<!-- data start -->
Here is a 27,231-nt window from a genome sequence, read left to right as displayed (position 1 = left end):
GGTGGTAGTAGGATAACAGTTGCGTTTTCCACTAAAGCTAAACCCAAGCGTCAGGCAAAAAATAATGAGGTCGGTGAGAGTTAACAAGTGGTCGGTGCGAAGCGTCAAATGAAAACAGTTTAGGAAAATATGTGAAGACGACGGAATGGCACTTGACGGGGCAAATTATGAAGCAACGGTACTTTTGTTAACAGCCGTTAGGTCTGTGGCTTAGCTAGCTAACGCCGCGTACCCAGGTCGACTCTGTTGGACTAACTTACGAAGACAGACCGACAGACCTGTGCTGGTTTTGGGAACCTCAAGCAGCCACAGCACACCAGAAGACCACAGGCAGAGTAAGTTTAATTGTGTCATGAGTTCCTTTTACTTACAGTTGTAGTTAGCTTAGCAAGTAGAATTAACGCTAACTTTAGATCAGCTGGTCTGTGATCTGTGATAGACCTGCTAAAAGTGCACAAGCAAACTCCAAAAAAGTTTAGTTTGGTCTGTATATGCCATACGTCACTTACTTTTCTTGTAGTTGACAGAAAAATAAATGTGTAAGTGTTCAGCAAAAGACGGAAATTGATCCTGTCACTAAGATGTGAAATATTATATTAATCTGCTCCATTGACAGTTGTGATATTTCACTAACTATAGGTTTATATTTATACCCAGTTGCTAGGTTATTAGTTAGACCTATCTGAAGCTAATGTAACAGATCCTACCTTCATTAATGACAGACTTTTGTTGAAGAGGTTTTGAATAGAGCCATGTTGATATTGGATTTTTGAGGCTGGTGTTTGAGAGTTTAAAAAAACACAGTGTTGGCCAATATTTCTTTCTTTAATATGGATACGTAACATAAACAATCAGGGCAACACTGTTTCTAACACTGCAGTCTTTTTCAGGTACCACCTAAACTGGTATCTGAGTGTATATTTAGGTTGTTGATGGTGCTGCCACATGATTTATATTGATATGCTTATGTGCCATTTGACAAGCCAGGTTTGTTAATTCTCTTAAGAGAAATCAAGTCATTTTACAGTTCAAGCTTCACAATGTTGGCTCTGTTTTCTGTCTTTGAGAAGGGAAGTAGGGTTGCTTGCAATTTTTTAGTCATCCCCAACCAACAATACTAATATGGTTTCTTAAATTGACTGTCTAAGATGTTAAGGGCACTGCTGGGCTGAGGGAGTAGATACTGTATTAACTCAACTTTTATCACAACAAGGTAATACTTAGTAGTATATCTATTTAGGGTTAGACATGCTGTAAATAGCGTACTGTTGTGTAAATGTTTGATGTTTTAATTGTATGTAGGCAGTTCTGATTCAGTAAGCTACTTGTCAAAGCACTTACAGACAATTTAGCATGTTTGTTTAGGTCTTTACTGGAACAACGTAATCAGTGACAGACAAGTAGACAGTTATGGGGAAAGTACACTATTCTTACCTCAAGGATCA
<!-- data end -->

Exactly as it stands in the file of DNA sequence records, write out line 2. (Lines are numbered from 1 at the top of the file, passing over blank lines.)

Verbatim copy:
GGTGGTAGTAGGATAACAGTTGCGTTTTCCACTAAAGCTAAACCCAAGCGTCAGGCAAAAAATAATGAGGTCGGTGAGAGTTAACAAGTGGTCGGTGCGAAGCGTCAAATGAAAACAGTTTAGGAAAATATGTGAAGACGACGGAATGGCACTTGACGGGGCAAATTATGAAGCAACGGTACTTTTGTTAACAGCCGTTAGGTCTGTGGCTTAGCTAGCTAACGCCGCGTACCCAGGTCGACTCTGTTGGACTAACTTACGAAGACAGACCGACAGACCTGTGCTGGTTTTGGGAACCTCAAGCAGCCACAGCACACCAGAAGACCACAGGCAGAGTAAGTTTAATTGTGTCATGAGTTCCTTTTACTTACAGTTGTAGTTAGCTTAGCAAGTAGAATTAACGCTAACTTTAGATCAGCTGGTCTGTGATCTGTGATAGACCTGCTAAAAGTGCACAAGCAAACTCCAAAAAAGTTTAGTTTGGTCTGTATATGCCATACGTCACTTACTTTTCTTGTAGTTGACAGAAAAATAAATGTGTAAGTGTTCAGCAAAAGACGGAAATTGATCCTGTCACTAAGATGTGAAATATTATATTAATCTGCTCCATTGACAGTTGTGATATTTCACTAACTATAGGTTTATATTTATACCCAGTTGCTAGGTTATTAGTTAGACCTATCTGAAGCTAATGTAACAGATCCTACCTTCATTAATGACAGACTTTTGTTGAAGAGGTTTTGAATAGAGCCATGTTGATATTGGATTTTTGAGGCTGGTGTTTGAGAGTTTAAAAAAACACAGTGTTGGCCAATATTTCTTTCTTTAATATGGATACGTAACATAAACAATCAGGGCAACACTGTTTCTAACACTGCAGTCTTTTTCAGGTACCACCTAAACTGGTATCTGAGTGTATATTTAGGTTGTTGATGGTGCTGCCACATGATTTATATTGATATGCTTATGTGCCATTTGACAAGCCAGGTTTGTTAATTCTCTTAAGAGAAATCAAGTCATTTTACAGTTCAAGCTTCACAATGTTGGCTCTGTTTTCTGTCTTTGAGAAGGGAAGTAGGGTTGCTTGCAATTTTTTAGTCATCCCCAACCAACAATACTAATATGGTTTCTTAAATTGACTGTCTAAGATGTTAAGGGCACTGCTGGGCTGAGGGAGTAGATACTGTATTAACTCAACTTTTATCACAACAAGGTAATACTTAGTAGTATATCTATTTAGGGTTAGACATGCTGTAAATAGCGTACTGTTGTGTAAATGTTTGATGTTTTAATTGTATGTAGGCAGTTCTGATTCAGTAAGCTACTTGTCAAAGCACTTACAGACAATTTAGCATGTTTGTTTAGGTCTTTACTGGAACAACGTAATCAGTGACAGACAAGTAGACAGTTATGGGGAAAGTACACTATTCTTACCTCAAGGATCA